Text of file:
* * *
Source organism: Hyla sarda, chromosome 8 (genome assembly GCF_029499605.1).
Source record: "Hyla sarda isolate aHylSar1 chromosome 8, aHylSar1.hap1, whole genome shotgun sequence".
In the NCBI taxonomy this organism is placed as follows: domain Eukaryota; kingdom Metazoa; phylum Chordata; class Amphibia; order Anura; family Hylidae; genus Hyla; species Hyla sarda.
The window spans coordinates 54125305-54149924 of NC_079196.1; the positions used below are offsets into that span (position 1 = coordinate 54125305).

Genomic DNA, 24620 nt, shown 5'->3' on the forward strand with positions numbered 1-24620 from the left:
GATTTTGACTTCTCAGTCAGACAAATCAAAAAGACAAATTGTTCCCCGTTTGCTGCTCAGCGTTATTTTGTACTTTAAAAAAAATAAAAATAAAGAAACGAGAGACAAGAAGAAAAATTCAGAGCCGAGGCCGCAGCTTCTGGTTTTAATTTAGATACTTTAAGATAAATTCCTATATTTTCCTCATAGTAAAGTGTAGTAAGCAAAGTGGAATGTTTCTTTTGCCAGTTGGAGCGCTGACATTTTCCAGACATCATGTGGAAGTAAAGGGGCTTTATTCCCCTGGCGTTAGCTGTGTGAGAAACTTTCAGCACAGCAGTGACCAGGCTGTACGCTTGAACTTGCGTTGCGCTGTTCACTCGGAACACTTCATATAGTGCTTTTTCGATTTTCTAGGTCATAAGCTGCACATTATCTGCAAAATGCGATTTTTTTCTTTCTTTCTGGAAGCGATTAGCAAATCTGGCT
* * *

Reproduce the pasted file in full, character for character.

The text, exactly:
Source organism: Hyla sarda, chromosome 8 (genome assembly GCF_029499605.1).
Source record: "Hyla sarda isolate aHylSar1 chromosome 8, aHylSar1.hap1, whole genome shotgun sequence".
In the NCBI taxonomy this organism is placed as follows: domain Eukaryota; kingdom Metazoa; phylum Chordata; class Amphibia; order Anura; family Hylidae; genus Hyla; species Hyla sarda.
The window spans coordinates 54125305-54149924 of NC_079196.1; the positions used below are offsets into that span (position 1 = coordinate 54125305).

Genomic DNA, 24620 nt, shown 5'->3' on the forward strand with positions numbered 1-24620 from the left:
GATTTTGACTTCTCAGTCAGACAAATCAAAAAGACAAATTGTTCCCCGTTTGCTGCTCAGCGTTATTTTGTACTTTAAAAAAAATAAAAATAAAGAAACGAGAGACAAGAAGAAAAATTCAGAGCCGAGGCCGCAGCTTCTGGTTTTAATTTAGATACTTTAAGATAAATTCCTATATTTTCCTCATAGTAAAGTGTAGTAAGCAAAGTGGAATGTTTCTTTTGCCAGTTGGAGCGCTGACATTTTCCAGACATCATGTGGAAGTAAAGGGGCTTTATTCCCCTGGCGTTAGCTGTGTGAGAAACTTTCAGCACAGCAGTGACCAGGCTGTACGCTTGAACTTGCGTTGCGCTGTTCACTCGGAACACTTCATATAGTGCTTTTTCGATTTTCTAGGTCATAAGCTGCACATTATCTGCAAAATGCGATTTTTTTCTTTCTTTCTGGAAGCGATTAGCAAATCTGGCT